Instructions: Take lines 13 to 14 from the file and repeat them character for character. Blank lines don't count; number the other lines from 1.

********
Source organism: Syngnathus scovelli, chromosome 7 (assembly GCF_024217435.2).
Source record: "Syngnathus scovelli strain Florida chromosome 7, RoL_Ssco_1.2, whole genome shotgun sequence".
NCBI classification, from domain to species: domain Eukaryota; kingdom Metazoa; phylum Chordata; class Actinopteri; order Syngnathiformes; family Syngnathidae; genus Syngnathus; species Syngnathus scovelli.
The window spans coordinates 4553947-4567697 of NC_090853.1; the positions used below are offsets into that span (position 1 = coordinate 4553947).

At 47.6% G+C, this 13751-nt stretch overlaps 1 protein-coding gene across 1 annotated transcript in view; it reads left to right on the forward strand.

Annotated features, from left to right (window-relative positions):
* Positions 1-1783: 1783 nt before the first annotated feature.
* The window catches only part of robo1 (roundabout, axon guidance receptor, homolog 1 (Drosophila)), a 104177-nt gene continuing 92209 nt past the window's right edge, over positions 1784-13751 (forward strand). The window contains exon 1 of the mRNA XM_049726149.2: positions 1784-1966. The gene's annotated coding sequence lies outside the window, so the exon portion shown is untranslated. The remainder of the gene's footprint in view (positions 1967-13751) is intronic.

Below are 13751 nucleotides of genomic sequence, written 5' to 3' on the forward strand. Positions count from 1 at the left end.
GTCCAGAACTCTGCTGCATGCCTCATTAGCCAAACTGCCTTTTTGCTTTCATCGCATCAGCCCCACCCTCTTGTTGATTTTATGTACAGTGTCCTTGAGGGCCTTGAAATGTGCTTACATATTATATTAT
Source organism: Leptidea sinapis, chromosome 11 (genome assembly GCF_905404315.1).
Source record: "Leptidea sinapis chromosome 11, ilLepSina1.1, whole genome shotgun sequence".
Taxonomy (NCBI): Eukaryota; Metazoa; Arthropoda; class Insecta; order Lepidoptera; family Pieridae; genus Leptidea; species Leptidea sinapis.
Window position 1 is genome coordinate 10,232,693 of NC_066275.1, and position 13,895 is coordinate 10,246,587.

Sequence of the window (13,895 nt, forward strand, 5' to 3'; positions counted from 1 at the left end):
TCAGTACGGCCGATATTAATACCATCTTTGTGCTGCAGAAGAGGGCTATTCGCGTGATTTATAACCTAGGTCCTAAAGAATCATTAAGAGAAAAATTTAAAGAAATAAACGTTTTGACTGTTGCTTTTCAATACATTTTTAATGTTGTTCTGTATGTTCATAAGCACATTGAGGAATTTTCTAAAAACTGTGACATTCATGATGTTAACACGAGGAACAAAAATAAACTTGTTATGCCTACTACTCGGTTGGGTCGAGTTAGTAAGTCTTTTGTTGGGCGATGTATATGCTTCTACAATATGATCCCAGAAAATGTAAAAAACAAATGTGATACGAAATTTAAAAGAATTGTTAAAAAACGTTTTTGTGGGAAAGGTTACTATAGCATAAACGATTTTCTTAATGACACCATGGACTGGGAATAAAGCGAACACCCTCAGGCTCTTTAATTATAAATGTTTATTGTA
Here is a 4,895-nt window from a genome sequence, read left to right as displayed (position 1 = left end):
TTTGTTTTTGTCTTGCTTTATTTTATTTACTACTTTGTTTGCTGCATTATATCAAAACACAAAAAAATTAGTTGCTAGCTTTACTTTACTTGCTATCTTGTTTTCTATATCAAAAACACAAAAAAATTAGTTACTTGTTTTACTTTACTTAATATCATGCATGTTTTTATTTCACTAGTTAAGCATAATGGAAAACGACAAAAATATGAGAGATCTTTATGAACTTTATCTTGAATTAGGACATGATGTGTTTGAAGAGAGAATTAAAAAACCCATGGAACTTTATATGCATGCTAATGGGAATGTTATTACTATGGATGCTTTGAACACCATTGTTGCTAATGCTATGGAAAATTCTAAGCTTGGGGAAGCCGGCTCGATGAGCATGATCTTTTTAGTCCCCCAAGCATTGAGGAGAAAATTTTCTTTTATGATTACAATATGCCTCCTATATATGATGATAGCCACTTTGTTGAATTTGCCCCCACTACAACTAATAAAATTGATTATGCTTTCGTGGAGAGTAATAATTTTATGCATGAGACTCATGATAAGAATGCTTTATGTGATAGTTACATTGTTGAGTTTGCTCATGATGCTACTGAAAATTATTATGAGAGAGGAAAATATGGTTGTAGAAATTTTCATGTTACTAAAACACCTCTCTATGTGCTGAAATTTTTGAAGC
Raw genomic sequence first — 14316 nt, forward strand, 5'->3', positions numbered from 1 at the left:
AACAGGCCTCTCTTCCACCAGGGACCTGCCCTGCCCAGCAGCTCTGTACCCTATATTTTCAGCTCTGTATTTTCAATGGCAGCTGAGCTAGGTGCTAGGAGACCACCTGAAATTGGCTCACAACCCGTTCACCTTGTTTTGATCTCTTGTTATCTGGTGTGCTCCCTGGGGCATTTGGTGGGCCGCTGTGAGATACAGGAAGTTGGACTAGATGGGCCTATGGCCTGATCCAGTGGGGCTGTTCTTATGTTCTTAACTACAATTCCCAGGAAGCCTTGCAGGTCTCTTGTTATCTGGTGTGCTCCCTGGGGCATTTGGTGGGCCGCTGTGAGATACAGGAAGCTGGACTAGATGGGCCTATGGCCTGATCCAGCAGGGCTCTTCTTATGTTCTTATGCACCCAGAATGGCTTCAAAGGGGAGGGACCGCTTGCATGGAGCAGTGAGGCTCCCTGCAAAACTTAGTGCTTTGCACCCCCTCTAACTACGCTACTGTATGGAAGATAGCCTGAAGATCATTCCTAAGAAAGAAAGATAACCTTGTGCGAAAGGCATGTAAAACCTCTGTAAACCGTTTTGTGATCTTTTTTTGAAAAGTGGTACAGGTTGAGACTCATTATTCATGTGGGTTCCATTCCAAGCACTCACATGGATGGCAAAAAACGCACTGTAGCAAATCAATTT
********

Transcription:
Taxonomy (NCBI): Eukaryota; Metazoa; Arthropoda; class Insecta; order Lepidoptera; family Pieridae; genus Leptidea; species Leptidea sinapis.
Window position 1 is genome coordinate 10,232,693 of NC_066275.1, and position 13,895 is coordinate 10,246,587.